CFB Playoff championship game crew working together for first time tonight

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The football postseason, both in college bowl games and the NFL playoffs, has been full of officiating controversies. With any luck, Monday night’s College Football Playoff national championship game will buck the trend with Ohio State and Oregon vying for the national championship. We can only hope to avoid a controversial call that sways the momentum of the game from one side to the other.

Tonight’s officials will come from the Big 12. It will be the first time the eight-man officiating crew selected for the game will be working together, according to The Dallas Morning News. College Football Playoff executive director Bill Hancock called it an all-star crew hand-picked by Big 12 officiating supervisor Walt Anderson, so we should be able to rest easily, right?

Wrong.

All-star crews may sound like a good idea in concept, with the intention of attempting to put the best possible officials on the field to ensure the highest integrity of the game. However, just like an actual team playing the game, an all-star crew of officials can at times lack the consistency and cohesiveness of a crew that has been working together all season long. When a crew works together, they know how each member of the team operates, and what areas of the field the rest of the crew will be responsible for covering during a play. While we think an all-star crew of officials will above such simple mistakes, it is not something that should be taken for granted.

So cross your fingers, college football fans, and let’s hope we do not see college football’s equivalent of a Dez Bryant catch Monday night in Bryant’s home stadium.

Agent tweeted of March dinners with four current Longhorns

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And the plot thickens.  Or the ship gets deeper.  One of the two.

Tuesday brought word that Texas was facing NCAA scrutiny after it self-reported a pair of current but unnamed Longhorns had meals paid for by an NFL agent, a bylaw no-no.  Now, as first reported by Orangebloods.com and subsequently confirmed by the Austin American-Statesman, it’s been found that a St. Louis-based agent, Justin Bingman, tweeted back in March of having dinners with four Longhorn football players.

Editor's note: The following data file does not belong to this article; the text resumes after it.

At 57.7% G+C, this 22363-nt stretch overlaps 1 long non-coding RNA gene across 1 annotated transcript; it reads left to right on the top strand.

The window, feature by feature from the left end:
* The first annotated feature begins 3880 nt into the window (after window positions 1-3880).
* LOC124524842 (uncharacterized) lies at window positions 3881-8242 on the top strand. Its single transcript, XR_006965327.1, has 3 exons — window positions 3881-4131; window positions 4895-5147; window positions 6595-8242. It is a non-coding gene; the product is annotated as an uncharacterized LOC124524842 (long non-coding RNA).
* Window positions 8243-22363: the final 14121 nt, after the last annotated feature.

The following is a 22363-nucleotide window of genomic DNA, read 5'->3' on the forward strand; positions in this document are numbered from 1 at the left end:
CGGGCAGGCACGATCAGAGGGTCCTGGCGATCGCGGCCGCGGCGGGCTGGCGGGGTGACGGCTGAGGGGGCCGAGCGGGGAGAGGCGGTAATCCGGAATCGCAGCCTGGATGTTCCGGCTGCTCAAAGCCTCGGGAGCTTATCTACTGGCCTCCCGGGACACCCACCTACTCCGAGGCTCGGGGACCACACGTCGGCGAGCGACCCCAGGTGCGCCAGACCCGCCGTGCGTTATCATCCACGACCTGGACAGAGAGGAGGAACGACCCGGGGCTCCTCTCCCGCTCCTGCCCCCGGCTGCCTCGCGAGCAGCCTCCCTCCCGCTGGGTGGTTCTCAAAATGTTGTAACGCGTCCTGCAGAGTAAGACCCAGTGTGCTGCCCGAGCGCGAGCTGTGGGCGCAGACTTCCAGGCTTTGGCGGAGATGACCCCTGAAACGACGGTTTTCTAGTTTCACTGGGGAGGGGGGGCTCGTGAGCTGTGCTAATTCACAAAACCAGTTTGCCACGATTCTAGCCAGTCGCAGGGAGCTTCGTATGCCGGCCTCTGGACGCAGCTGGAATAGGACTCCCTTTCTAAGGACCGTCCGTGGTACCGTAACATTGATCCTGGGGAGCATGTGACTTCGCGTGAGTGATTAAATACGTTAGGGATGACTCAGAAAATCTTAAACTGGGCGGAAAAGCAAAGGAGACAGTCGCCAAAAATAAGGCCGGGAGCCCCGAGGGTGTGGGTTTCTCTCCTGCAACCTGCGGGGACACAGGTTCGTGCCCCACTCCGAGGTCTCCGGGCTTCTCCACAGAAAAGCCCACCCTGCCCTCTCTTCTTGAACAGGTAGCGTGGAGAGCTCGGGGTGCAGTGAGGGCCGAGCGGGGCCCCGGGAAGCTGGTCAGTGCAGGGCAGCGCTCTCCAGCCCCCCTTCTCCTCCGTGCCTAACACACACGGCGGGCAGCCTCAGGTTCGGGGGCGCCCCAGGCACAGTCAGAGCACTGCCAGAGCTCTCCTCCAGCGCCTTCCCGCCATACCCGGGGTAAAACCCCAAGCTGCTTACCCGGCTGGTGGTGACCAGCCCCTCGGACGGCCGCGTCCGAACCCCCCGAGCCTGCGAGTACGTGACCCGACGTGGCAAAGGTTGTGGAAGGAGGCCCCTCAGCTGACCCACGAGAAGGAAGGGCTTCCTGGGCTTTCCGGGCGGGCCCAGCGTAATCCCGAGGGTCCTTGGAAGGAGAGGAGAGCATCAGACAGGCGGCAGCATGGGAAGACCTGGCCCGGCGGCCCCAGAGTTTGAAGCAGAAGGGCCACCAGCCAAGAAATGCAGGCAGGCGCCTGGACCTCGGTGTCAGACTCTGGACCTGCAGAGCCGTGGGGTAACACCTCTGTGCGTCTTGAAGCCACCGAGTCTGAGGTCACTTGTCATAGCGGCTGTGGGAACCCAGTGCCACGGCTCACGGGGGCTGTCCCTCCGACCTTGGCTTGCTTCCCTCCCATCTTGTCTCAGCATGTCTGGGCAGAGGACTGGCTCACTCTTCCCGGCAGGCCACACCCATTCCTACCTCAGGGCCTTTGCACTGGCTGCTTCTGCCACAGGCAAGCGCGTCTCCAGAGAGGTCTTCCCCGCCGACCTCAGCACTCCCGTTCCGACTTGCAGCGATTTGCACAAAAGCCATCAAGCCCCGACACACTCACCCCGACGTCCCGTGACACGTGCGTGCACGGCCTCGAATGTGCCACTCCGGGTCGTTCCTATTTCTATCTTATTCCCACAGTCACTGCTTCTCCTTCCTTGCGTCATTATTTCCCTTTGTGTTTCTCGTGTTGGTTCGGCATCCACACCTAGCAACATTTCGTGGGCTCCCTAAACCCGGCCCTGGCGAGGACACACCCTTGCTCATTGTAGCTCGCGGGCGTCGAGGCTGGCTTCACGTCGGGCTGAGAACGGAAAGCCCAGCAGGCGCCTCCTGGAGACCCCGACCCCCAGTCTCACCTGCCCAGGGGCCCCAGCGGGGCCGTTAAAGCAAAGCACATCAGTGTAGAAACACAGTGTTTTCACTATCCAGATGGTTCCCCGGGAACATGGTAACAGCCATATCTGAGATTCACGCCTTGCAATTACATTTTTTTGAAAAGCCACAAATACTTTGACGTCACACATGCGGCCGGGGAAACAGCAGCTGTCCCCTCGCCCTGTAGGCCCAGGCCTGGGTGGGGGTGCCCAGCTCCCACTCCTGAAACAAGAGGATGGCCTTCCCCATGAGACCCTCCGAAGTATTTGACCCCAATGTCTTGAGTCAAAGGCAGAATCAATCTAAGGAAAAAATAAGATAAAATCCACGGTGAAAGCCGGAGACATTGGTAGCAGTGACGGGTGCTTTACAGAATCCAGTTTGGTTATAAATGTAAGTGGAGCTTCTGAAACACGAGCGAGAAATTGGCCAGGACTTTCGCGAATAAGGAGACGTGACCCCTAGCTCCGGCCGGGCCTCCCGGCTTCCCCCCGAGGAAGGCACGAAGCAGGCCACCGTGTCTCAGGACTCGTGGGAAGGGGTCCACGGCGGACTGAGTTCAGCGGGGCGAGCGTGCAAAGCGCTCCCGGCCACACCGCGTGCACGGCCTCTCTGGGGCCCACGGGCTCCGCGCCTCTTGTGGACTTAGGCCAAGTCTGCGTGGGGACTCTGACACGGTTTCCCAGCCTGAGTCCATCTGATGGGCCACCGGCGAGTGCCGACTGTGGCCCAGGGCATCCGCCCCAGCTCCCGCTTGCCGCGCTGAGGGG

And, unbelievably, Bingman tweeted them out by name at the time: defensive end Cedric Reed, defensive tackle Desmond Jackson and linebackers Steve Edmond and Jordan Hicks (pictured), all between March 22 and March 24. The tweets have since been deleted, but, through the magic of copy-and-paste, the American-Statesman has saved them for posterity’s sake:

“Just had a great dinner with @Ced_Reed88 He and his dad are great guys!” Bingman tweeted on March 22.

“Had dinner with @TexasBoy99tank and his Dad last night. They are both great guys and looking forward to the next time,” he tweeted about Jackson on March 23.

The next day, Bingman tweeted, “Had dinner with @SteveBigMoney33 last night, MLB for Texas. We all had a great time with many stories. #Longhorns”

Bingman’s next tweet read: “Just had dinner with a great young man that is going to do great this year for Texas @JHicks_3 #Longhorns #LonghornsNation”

Bingman, incidentally, is the agent for former UT offensive lineman Mason Walters.  All four of the players mentioned by Bingman are seniors.

While Bingman acknowledged having dinner with the four players, it’s unknown who paid for the meals. If it’s the agent in all four cases, all four players could face anywhere from a one-game suspension after making restitution in the form of a charitable donation all the way up to (unlikely) having their eligibility stripped. It could also be a case where the UT compliance department is already aware of the four dinners and have determined that only two players had theirs paid for by the agent.

And, hopefully, none of the four pull/pulled a Dez Bryant and make/made the situation exponentially worse than what it is for all involved.

Regardless, it’ll be an issue first-year head coach Charlie Strong would prefer not to deal with during his first Big 12 Media Days next week.

Academic fraud the focus of latest SI installment on OSU